We often get asked the difference between white and brown filter papers; the contrast in flavour, quality and the production processes. As we are expanding our range of filter papers we thought we’d take the opportunity to take a look at the differences between them.
The terms ‘bleached’ and ‘unbleached’ or white and brown filters come with a whole host of associated concerns and preferences. You shouldn’t always let these sway you when choosing the right filter paper for you and the type of coffee that you like to drink. The main priority should always be quality – using a trusted brand ensures the filter papers have been produced using superb quality fibres and processed in a way that won’t affect the flavour of your final cup!
In the early 1900s the original filter paper was founded and produced by Melitta Bentz, since then thousands of variations of the filter paper have been produced worldwide, which can often make choosing the right one a hard task – however the good news is it’s all down to your personal preference.
Coffee brewing in general is largely debated and the use of different coffee filters is no different. Surrounded in myth and by varying methods, what one coffee lover enjoys another may not, making coffee a real labour of love.
The only main difference we point out to everyone that asks about filter papers is their environmental impact…
White filter papers have been bleached to produce their nice white appearance, this additional process can be an off-putting thought for many people, however the bleaches used are perfectly safe and there is no scientific evidence of the difference in taste using a bleached paper filter. They have been produced to aesthetically appeal to a wider audience, much like the other paper products we use every day! This does however mean that brown filter papers won’t necessarily produce a better cup of coffee, although it is worth noting that they are more environmentally friendly! With reduced processing comes less environmental impact, so if you’re conscious of this issues, using an unbleached filter paper may be more suited to your lifestyle.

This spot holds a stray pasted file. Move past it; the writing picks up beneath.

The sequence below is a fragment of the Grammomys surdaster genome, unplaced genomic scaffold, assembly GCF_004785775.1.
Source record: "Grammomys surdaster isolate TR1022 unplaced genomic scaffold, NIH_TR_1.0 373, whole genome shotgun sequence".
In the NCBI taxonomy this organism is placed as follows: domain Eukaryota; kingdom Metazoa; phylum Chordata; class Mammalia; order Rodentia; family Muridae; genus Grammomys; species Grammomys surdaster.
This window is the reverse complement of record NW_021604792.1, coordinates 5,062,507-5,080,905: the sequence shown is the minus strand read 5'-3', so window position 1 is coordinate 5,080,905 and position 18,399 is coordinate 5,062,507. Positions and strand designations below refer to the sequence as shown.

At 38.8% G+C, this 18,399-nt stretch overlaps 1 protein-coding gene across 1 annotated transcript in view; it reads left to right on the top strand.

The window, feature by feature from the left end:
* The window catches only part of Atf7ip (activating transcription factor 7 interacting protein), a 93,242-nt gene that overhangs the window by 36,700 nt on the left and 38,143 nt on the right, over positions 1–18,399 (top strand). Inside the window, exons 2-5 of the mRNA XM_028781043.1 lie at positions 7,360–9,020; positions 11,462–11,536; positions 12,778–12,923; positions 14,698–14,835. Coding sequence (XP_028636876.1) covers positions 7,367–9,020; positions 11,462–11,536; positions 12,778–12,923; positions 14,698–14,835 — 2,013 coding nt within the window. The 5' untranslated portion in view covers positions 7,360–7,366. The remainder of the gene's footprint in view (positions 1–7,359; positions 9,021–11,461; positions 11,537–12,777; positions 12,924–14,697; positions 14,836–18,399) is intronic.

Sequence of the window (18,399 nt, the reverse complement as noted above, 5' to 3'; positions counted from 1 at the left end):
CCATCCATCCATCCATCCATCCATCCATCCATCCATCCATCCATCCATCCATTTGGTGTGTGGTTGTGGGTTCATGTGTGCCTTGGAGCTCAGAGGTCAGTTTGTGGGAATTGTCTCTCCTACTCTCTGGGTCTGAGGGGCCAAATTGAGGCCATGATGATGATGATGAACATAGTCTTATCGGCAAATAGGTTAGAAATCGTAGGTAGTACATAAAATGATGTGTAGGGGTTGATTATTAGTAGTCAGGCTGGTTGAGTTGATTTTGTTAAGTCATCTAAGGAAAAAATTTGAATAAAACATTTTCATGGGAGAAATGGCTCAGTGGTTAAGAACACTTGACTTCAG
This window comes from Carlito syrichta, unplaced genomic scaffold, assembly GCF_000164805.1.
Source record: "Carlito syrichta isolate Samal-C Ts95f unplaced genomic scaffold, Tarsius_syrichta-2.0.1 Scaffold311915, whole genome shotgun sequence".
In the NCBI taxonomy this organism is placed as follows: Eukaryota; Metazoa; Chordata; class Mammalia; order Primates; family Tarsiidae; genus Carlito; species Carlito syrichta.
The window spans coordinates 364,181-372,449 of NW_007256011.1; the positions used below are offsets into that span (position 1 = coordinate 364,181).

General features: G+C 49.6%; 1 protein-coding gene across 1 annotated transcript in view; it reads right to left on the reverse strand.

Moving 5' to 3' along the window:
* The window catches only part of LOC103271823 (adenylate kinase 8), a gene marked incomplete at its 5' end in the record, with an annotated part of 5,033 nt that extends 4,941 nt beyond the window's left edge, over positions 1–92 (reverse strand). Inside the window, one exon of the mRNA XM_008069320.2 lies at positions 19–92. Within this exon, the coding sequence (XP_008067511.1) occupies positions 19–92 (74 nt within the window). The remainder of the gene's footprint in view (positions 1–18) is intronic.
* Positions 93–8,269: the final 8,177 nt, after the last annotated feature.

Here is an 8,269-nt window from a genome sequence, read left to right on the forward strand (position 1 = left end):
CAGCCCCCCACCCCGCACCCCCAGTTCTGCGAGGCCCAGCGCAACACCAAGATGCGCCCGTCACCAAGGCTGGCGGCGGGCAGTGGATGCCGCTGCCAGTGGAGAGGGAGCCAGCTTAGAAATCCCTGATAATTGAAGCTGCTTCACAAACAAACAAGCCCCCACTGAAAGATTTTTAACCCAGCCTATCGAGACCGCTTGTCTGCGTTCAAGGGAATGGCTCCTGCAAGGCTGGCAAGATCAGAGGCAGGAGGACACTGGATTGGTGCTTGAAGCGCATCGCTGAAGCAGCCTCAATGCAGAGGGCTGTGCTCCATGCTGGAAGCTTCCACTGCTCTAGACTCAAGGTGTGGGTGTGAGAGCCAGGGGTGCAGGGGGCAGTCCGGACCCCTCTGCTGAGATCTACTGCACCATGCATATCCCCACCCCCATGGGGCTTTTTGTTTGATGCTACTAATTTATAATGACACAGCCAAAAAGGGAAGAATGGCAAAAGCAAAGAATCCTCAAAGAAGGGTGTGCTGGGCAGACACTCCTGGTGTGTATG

It is far more important to choose the right sized filter paper for your brewing equipment and also choosing a good quality paper – cheaper filters have been known to leave a paper type taste in your coffee due to their poorer quality, so it’s worth paying a few more pounds! A quick look through any coffee forum will return an incredible amount of personal experiences of different filter papers, all claiming different results. This is why we stock a wide range of filter papers and brands to give you the freedom to experiment with filter papers.
Check out our filter papers here and start exploring which paper filter suits you best!